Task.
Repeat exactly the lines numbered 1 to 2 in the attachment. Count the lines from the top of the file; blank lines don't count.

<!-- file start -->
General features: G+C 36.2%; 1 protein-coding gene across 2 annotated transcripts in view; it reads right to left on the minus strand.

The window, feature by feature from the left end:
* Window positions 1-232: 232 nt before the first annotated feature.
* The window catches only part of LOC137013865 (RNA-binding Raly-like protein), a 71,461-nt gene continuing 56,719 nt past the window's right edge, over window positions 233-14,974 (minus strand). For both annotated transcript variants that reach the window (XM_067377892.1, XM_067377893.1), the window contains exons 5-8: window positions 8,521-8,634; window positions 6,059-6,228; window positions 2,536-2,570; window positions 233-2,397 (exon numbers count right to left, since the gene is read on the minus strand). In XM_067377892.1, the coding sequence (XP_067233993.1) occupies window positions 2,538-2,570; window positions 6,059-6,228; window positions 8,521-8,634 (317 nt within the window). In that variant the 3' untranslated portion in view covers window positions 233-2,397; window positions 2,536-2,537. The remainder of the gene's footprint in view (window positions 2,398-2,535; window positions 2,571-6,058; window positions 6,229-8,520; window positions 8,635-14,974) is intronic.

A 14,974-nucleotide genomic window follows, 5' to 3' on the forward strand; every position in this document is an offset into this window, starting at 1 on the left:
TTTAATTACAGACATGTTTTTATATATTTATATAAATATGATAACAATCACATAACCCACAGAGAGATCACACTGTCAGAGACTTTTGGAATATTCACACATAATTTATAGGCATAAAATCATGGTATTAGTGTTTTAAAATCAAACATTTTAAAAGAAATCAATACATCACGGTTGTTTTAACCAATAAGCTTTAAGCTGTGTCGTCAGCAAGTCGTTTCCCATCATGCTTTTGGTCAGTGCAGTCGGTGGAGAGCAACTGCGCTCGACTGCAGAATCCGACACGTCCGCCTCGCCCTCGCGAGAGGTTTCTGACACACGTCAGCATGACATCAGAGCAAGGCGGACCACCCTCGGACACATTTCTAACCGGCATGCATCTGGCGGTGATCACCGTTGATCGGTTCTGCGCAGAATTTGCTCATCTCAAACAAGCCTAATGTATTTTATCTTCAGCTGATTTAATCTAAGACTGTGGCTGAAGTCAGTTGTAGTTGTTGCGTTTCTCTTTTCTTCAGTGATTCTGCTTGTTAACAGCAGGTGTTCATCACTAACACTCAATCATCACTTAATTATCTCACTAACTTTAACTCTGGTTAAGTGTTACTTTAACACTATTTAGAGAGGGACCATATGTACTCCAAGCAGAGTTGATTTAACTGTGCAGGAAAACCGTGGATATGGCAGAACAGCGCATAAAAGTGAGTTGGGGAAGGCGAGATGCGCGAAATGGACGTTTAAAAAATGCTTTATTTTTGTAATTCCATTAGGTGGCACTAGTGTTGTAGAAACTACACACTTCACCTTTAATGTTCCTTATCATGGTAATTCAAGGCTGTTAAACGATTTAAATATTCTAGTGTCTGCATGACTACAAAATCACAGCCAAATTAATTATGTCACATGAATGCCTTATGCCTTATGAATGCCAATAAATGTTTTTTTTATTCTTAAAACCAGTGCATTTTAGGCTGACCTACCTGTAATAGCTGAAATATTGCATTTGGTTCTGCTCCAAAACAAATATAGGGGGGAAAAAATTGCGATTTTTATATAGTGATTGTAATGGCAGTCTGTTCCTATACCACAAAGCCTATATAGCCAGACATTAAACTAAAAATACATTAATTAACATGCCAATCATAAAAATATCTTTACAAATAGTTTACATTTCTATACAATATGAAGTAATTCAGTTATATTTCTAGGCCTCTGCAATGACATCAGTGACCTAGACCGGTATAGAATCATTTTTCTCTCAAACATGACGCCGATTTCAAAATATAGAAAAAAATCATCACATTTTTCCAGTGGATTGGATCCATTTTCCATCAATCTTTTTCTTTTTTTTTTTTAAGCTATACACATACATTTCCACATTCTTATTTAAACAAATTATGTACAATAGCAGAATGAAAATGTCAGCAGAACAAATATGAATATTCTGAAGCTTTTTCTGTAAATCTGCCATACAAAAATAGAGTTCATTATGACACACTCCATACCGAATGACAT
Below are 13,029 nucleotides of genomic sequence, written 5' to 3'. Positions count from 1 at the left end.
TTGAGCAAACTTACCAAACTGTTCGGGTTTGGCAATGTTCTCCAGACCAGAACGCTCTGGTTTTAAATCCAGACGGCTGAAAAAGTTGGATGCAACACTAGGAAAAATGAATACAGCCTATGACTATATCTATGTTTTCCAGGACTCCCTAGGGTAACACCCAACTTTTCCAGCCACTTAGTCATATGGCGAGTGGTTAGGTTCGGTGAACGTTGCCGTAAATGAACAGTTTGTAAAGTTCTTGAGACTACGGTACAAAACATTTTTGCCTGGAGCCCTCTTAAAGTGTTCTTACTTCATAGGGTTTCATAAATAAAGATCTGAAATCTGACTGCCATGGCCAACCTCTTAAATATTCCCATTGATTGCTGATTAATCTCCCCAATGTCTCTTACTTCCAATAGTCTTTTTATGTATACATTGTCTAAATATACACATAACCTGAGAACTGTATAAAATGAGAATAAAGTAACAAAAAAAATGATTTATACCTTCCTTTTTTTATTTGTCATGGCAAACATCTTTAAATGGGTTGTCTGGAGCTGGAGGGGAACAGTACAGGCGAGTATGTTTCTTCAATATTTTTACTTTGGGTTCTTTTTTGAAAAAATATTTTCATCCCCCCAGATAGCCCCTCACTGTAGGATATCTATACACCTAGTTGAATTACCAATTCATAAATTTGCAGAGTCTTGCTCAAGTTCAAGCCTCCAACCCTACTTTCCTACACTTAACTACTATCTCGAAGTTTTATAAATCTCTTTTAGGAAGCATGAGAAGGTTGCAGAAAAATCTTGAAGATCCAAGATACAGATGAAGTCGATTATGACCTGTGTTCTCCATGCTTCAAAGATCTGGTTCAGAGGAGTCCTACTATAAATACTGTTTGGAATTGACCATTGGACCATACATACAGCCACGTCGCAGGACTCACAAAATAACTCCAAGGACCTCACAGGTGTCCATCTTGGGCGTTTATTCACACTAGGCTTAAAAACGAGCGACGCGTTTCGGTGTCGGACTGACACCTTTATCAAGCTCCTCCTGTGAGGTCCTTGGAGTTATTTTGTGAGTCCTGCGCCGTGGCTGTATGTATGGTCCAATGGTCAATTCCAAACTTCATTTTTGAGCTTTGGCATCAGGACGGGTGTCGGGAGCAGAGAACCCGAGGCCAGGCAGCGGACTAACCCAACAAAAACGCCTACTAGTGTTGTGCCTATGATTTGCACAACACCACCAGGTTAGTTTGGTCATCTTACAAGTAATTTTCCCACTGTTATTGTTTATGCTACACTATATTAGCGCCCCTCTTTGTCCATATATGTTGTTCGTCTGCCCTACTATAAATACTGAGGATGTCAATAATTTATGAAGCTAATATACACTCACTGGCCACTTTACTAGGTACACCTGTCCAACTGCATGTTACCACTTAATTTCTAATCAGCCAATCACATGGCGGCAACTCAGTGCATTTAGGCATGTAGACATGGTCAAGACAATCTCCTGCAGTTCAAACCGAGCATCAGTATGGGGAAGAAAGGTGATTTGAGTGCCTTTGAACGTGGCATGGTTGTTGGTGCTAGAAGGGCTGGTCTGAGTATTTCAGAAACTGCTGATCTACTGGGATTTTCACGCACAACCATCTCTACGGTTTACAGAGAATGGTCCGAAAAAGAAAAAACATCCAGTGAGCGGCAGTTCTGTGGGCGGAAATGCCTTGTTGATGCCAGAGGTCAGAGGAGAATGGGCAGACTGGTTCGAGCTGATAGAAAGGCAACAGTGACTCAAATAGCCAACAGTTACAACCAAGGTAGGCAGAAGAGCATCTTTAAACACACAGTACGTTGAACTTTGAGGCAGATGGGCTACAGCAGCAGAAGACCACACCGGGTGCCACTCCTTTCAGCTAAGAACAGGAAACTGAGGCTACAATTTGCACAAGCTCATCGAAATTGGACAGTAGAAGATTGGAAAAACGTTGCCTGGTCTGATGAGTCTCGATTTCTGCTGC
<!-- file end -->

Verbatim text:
General features: G+C 36.2%; 1 protein-coding gene across 2 annotated transcripts in view; it reads right to left on the minus strand.

The window, feature by feature from the left end: